Last year, Butler University drew more than 100,000 people through the Hinkle Fieldhouse turnstiles for the first time in more than 40 years, pushing home attendance for men’s basketball to 7,178 per game.
That’s double the crowds of a decade ago. Coming off back-to-back NCAA runner-up finishes and the addition of four extra home games, attendance is likely to jump again this year.
That should please Butler’s new boss, who is pushing for more.
James Danko, who became Butler’s president Aug. 1, wants to use the men’s basketball team as a key marketing tool.
“I’ve seen how leveraging athletics can lift the image of the entire university. I absolutely see the athletic department, and the men’s basketball team in particular, as critical in doing that here,” said Danko, former dean of Villanova University’s business school.
But keeping basketball in the forefront means the relatively small program must raise its revenue game—without pricing the Bulldog faithful out of the arena.
That’s the challenge for Athletics Director Barry Collier in trying to keep pace with basketball dynasties, such as Duke and Indiana, that have much larger arenas, fan bases and alumni networks from which to draw.
Paying for priority
Collier decided to raise prices only about $1 per ticket this year. Already, Butler has sold out season tickets for courtside and lower-level seats. Courtside seats go for $91.67 per game ($1,650 per season), while lower-level tickets cost $30.50 per game ($549 per season).
The ticket price, however, is only part of the cost. A priority points program that was instituted four years ago has some fans upset that they can’t keep the seats they’re used to by simply paying face value.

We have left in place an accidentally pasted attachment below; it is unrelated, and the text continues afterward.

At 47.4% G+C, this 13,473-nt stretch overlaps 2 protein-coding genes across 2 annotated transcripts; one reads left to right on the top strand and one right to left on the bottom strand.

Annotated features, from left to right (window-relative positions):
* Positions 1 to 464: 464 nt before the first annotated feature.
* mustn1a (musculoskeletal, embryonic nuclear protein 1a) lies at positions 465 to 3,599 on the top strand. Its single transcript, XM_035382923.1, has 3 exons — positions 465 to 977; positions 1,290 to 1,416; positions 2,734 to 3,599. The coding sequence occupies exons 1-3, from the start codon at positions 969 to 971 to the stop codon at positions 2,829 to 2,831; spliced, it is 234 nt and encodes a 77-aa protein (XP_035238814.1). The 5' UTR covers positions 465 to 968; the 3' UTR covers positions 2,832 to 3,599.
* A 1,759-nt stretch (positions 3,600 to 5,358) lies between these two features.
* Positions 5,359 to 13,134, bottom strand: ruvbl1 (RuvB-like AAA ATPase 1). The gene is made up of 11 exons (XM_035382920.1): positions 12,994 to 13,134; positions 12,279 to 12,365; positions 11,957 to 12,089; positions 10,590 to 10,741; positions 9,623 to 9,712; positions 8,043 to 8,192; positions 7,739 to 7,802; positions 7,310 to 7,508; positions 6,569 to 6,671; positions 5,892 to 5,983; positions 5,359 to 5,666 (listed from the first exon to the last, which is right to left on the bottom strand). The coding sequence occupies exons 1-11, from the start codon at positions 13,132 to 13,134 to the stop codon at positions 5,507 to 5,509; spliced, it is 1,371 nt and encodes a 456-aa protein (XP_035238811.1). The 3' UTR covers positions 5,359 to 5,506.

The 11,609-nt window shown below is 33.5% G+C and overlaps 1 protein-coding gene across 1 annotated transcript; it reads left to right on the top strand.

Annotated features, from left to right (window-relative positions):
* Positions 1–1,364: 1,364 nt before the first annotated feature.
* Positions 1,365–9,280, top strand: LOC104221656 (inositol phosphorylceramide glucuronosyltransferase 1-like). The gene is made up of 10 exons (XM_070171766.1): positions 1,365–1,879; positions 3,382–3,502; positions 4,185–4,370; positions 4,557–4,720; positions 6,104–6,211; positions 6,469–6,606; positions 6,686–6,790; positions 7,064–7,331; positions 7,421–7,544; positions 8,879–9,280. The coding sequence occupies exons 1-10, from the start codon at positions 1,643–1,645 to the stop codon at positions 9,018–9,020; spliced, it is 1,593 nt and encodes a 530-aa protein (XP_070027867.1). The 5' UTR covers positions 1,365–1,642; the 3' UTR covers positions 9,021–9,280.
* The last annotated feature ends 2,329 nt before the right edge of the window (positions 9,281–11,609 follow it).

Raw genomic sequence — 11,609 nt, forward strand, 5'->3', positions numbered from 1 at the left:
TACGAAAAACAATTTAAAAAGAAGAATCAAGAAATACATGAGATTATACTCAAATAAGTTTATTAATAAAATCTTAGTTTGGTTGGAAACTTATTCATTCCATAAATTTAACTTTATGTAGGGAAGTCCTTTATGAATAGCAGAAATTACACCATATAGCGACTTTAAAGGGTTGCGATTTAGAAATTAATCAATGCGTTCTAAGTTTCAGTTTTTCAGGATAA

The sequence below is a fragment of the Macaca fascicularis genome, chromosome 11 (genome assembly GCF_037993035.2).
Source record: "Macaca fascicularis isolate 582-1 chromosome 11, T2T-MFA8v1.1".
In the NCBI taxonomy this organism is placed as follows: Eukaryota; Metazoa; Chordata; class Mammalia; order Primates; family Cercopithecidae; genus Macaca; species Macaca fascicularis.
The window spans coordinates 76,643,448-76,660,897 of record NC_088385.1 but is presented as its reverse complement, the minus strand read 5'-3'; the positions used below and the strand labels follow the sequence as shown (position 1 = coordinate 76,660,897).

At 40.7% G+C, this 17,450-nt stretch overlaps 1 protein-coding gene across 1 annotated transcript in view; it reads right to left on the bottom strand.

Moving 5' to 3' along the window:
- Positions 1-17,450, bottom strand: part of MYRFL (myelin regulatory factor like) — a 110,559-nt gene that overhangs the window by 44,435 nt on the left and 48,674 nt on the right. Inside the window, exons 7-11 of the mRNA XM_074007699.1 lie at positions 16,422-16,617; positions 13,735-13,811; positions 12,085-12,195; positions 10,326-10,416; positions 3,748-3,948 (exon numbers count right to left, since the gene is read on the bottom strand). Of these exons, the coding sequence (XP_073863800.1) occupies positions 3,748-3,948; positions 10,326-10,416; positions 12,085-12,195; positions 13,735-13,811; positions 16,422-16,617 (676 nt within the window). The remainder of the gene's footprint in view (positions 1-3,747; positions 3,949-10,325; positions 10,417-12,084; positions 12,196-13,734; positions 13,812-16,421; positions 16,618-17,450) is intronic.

The point system has spread to colleges nationwide over the last two decades as schools fight to lure increasingly high-priced coaches and build the types of infrastructure that lure top-flight student athletes.
While the length of time a person has held season tickets plays into the priority program, so does how much the ticket holder donates to the school.
Some longtime Butler fans and alumni have reported needing to pay a donation of $500 to $2,000 beyond the cost of tickets to keep the same seats they’ve had for years—in some cases for decades.
Only 20 to 25 Butler season-ticket holders get moved each year due to the points system, Collier said, and he’s heard few complaints.
“We’ve never sold the building out in season tickets, so we’re not throwing anybody out of the building,” he said. “And remember, this money goes to the student-athlete. That’s the No. 1 priority.”
Sports economist Andrew Zimbalist said Butler must be careful what it demands from its supporters.
“It’s a delicate balance, especially in a market like Indianapolis where there are several professional sports teams and other entertainment options,” said Zimbalist, a professor at Smith College in Northampton, Mass. “They could really shoot themselves in the foot” by asking too much.
David Morton, a local sports marketer and Butler graduate, makes no apologies for his alma matter.
Butler basketball has a different identity today than in years past, said Morton, president of Sunrise Sports Group. “As a result, it costs more money to operate the men’s basketball program. If basketball can generate more money, I think they should go get it.”
As Collier does what he must do to grow the program, Morton thinks it’s only natural that some will turn their backs on the Bulldogs.
“You grow the pie while understanding there’s unfortunately going to be some attrition along the way,” Morton said. “The reality is, that’s the way the business is. Barry didn’t create the environment, he’s trying to survive in it.”
Blair Vandivier, president of Butler’s Central Indiana Alumni Chapter, said the ticket price structure and priority point system has wide support among the 19,000 members of his organization.
“I still feel it’s the best value in town,” Vandivier said.
Nichole Freije, vice president of the local alumni chapter and a 2004 Butler graduate, said she has heard some younger alums voice concerns over ticket prices.
“The tickets are certainly harder to come by now than when I was a student, and the price is definitely a hit,” Freije said. “But most people I’ve talked to understand the situation and support what they’re doing with the program.”
Butler has been more frugal than most big-time college sports programs, but using the Bulldog basketball team to spotlight the larger university puts pressure on the school to pump up fundraising, ticket sales and sponsorship revenue.